Chairman Ron Wells announced to the Riley County Commission on Monday that he is meeting with Gov. Laura Kelly on Wednesday.
Wells clarified to The Mercury on Tuesday that he must be screened by the governor’s staff before visiting with her. He expects to mostly meet with the governor’s staff, but also plans to speak with her as well.
“I just have a good feeling she will be very receptive,” Wells said during the county commission meeting Monday.
He said he’s been trying to set up a meeting with her for several weeks now, and he hopes to relay local information to the governor, particularly the property tax rate and how high rates affect local taxpayers.
Wells said he doesn’t think state legislators inform the governor well enough about issues facing counties and cities. He said he wants to give her some perspective from people who work “in the trenches” and what local officials do for the state.
“I feel our legislators have lost touch, for the most part, with counties,” he said on Tuesday.
Wells said he also plans to invite the governor and her staff to the Riley County Multi-County Summit, planned for Aug. 29.
“I realize she is very, very busy and has to plan things well ahead, but if the opportunity would present itself, I think it would be a great learning experience to actually see how counties operate, and what’s actually going on here down in the trenches, so to speak,” he said.
The commission on Monday also put radio towers and ambulances among the top items on its list of priorities for the Capital Improvement Program.
The commission decided to allot more money to its countywide radio system upgrade and to replace an EMS ambulance.
The radio project is an additional $286,198, which will go toward buying newer-model radios, and the ambulance replacement is $180,000. The commission also approved other projects on the CIP list, such as improving equipment for the Riley County Public Works.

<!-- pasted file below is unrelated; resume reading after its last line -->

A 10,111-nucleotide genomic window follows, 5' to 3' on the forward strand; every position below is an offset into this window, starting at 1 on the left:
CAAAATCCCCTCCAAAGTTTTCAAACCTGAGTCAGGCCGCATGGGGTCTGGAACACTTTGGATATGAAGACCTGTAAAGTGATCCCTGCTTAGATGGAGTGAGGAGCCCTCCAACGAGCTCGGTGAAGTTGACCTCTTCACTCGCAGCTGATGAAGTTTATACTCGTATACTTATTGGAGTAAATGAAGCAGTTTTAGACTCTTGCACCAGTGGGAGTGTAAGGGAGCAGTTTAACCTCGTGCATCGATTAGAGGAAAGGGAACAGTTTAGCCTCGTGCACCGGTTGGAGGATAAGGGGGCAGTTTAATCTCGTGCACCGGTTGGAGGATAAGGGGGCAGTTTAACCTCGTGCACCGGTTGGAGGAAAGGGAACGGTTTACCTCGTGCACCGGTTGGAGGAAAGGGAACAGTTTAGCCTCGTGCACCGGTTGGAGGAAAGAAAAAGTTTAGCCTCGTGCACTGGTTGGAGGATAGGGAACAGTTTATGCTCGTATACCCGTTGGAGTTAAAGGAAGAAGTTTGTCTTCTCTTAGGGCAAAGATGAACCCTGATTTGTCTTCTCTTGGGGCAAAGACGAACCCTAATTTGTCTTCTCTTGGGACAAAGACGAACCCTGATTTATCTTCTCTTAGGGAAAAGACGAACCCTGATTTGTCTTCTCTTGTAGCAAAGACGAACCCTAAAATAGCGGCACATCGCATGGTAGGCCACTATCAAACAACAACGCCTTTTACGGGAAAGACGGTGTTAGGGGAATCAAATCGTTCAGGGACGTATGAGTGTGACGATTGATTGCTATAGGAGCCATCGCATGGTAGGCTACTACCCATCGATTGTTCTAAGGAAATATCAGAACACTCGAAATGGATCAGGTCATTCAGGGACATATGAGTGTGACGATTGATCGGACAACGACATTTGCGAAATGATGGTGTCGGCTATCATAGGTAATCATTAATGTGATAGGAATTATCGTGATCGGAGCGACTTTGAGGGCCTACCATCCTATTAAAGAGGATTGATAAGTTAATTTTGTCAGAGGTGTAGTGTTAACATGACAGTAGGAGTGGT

Tami Robison, county budget and finance officer, said she will present final numbers to the commission about all the approved projects soon.
EMS/Ambulance Director David Adams said the county did not replace any ambulances between 2010 and 2016.
“We’re just trying to get caught up,” Adams said.
Adams also said the department received 363 calls in the month of July, which is down by about 25 compared to 2018 and 2017. The department had 14 calls from northern Riley County, which is average, he said.
The department also received the 2019 Career Services of the Year award by the Kansas EMS Association, Adams said.
Dennis Butler, director of the Riley County Police Department, asked the commission to approve a grant to pay for four radios, two for police cruisers and two portable ones. The commission approved the Edward Bryne Memorial Justice Assistance grant toward the initiative.
Also during the meeting, Lee Wolf, Konza Prairie Community Health Clinic CEO, informed the commission about the clinic’s services, adding that the health center established behavioral health services this year. The clinic is a not-for-profit, partially federally funded entity in Manhattan and Junction City.
Wells said he appreciated the work the clinic does, especially since his son, who is disabled, visits it for services.